by Doug Lewars


Mythology is a goldmine for authors–particularly those who write fantasy–although some of the plots within the myths can be adapted to other genres as well. Myths are a feature of every culture and they’re generally used to explain natural phenomena or the establishment of cultural norms. They are deemed to be of sufficient importance that courses on the subject are offered at the university level.

For example, a quick search of the University of Toronto website for ‘course on mythology’ yielded three unique results. Covered topics relate to Greek and Roman mythology, Egyptian mythology and a general introductory course.  Of course there are quite a few additional courses listed in the Classical Studies program; however, I noted three having ‘mythology’ in the title.

The go-to reference material for Greek and Roman mythology is Ovid’s Metamorphoses which you probably don’t want to read, Sir James George Frazer’s, The Golden Bough which you might – although it is in twelve volumes so you might prefer one of the one-volume abridgements-and Thomas Bullfinch’s, Bullfinch’s Mythology which was aimed at a general reader and is quite accessible. There is also Edith Hamilton’s Mythology: Timeless Tales of Gods and Heroes.

In addition to Greek and Roman Mythology there are Norse, Indian, Chinese, African and North American Indigenous myths and others. Japan has a particularly rich mythological heritage so clearly there is no dearth of material on which to draw. In addition, some Japanese writers have combined mythology from a number of cultures. For example, I remember one anime that made use of both Norse and Greek mythological characters that were woven into a modern tale.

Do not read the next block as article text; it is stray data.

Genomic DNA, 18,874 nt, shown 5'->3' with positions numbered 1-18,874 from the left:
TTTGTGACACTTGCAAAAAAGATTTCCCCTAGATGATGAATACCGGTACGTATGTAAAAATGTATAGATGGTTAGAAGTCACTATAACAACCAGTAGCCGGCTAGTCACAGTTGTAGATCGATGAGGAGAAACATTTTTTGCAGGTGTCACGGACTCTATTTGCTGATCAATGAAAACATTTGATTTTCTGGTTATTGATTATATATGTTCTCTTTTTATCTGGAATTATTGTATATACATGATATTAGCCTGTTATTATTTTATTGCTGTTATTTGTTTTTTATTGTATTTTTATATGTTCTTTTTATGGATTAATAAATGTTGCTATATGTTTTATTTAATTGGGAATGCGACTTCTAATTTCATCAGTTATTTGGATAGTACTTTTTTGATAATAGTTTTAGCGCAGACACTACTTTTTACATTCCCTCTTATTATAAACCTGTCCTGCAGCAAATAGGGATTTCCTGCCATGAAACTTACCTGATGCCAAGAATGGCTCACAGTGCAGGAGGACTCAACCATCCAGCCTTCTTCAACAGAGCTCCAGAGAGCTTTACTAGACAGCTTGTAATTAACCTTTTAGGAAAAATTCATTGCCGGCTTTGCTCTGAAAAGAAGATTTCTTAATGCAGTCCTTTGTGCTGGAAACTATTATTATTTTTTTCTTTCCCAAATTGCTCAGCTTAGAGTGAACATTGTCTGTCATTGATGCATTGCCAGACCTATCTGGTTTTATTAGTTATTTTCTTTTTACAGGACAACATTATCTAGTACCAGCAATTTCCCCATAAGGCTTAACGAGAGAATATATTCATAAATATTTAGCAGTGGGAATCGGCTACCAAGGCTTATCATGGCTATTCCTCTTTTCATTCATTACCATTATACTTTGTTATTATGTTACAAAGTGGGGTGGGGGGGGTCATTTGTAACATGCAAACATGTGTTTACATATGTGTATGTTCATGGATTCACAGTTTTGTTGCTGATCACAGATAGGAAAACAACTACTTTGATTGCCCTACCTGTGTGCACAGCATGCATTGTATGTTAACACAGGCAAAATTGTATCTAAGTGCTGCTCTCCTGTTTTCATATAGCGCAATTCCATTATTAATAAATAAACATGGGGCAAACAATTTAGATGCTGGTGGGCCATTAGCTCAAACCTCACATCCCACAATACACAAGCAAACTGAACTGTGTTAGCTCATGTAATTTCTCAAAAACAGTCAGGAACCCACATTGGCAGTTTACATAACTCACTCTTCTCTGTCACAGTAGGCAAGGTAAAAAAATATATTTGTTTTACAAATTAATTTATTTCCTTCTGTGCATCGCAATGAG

Some mythologies spread and morph over time. Both Norse and North American Indigenous cultures contain a trickster god–Loki in Norse mythology and Raven or Coyote in North America. A quick search of Wikipedia displayed 49 different cultures having a trickster of some sort. This might be of some interest to the writer who can see how the basic idea has morphed over time in some unusual ways.

For example, the trickster concept moved from classic myth to folk-tale with the creation of Brer Rabbit and from there to the modern cartoon in the form of Bugs Bunny. The latter is interesting because it is so accessible. Warner Brothers cartoons are all over the internet and may be studied at will.

One of the more common tropes is the innocent individual (little guy) being imposed upon by the state and turning the tables on his tormentor. In the case of the WB cartoons, Bugs, wanting merely to do as rabbits are wont to do and eat a few carrots, is pursued by Elmer Fudd determined to put an end, not only to carrot filching but to Bugs’s life and from there to dine upon the rabbit.

The symbolism is pretty obvious and the jokes fairly simple but the basic idea of adopting the trickster god to modern sociological issues is interesting because it suggests that while the trickster god may be the most flexible and, by extension, easiest for the writer to work with, there are plenty of other deities whose archetypes may provide some useful guidelines for the modern author.

For example, consider Hermes. Now he is a messenger god and in these days of mass computer communications might be treated as a god of the internet. He is also a bit of a trickster god himself although he usually plays his tricks on other gods. So what do we have? Here we have a god focused on rapid communications at a time when the internet is under threat from both political and economic forces.

Does that offer a suggestion as to how mythology might be adapted into a modern context? The possibilities for combining classic mythology, modern technology and contemporary urban fantasy seem endless.




Alternately titled Lost in the Myths.

Guest post contributed by Doug Lewars. Doug is not necessarily over the hill but he’s certainly approaching the summit. He enjoys writing, reading, fishing and sweets of all sorts. He has published ten books on